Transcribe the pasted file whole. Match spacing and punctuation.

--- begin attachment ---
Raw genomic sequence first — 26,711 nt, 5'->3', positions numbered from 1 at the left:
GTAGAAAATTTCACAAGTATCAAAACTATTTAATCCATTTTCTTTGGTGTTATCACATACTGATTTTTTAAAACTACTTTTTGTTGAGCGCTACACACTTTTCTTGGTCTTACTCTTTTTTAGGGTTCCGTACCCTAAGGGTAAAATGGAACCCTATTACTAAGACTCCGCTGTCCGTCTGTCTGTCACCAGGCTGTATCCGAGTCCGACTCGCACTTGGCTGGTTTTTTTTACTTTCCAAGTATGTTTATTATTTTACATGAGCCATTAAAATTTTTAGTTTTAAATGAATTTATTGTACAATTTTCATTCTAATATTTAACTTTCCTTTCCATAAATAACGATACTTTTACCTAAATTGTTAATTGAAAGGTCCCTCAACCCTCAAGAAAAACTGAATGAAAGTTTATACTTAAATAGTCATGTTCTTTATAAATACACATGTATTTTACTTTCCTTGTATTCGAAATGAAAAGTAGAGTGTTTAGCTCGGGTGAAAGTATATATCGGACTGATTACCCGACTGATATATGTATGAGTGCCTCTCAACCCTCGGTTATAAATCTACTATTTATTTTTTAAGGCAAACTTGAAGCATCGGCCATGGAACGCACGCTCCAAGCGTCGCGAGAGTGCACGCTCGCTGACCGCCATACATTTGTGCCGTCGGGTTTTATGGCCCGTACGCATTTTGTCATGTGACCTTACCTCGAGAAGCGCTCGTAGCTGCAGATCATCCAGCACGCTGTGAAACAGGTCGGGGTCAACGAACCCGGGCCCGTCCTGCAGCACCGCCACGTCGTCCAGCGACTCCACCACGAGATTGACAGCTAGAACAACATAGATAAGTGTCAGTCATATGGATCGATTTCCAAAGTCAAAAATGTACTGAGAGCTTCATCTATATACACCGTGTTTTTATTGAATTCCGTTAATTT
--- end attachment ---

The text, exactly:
Raw genomic sequence first — 26,711 nt, 5'->3', positions numbered from 1 at the left:
GTAGAAAATTTCACAAGTATCAAAACTATTTAATCCATTTTCTTTGGTGTTATCACATACTGATTTTTTAAAACTACTTTTTGTTGAGCGCTACACACTTTTCTTGGTCTTACTCTTTTTTAGGGTTCCGTACCCTAAGGGTAAAATGGAACCCTATTACTAAGACTCCGCTGTCCGTCTGTCTGTCACCAGGCTGTATCCGAGTCCGACTCGCACTTGGCTGGTTTTTTTTACTTTCCAAGTATGTTTATTATTTTACATGAGCCATTAAAATTTTTAGTTTTAAATGAATTTATTGTACAATTTTCATTCTAATATTTAACTTTCCTTTCCATAAATAACGATACTTTTACCTAAATTGTTAATTGAAAGGTCCCTCAACCCTCAAGAAAAACTGAATGAAAGTTTATACTTAAATAGTCATGTTCTTTATAAATACACATGTATTTTACTTTCCTTGTATTCGAAATGAAAAGTAGAGTGTTTAGCTCGGGTGAAAGTATATATCGGACTGATTACCCGACTGATATATGTATGAGTGCCTCTCAACCCTCGGTTATAAATCTACTATTTATTTTTTAAGGCAAACTTGAAGCATCGGCCATGGAACGCACGCTCCAAGCGTCGCGAGAGTGCACGCTCGCTGACCGCCATACATTTGTGCCGTCGGGTTTTATGGCCCGTACGCATTTTGTCATGTGACCTTACCTCGAGAAGCGCTCGTAGCTGCAGATCATCCAGCACGCTGTGAAACAGGTCGGGGTCAACGAACCCGGGCCCGTCCTGCAGCACCGCCACGTCGTCCAGCGACTCCACCACGAGATTGACAGCTAGAACAACATAGATAAGTGTCAGTCATATGGATCGATTTCCAAAGTCAAAAATGTACTGAGAGCTTCATCTATATACACCGTGTTTTTATTGAATTCCGTTAATTT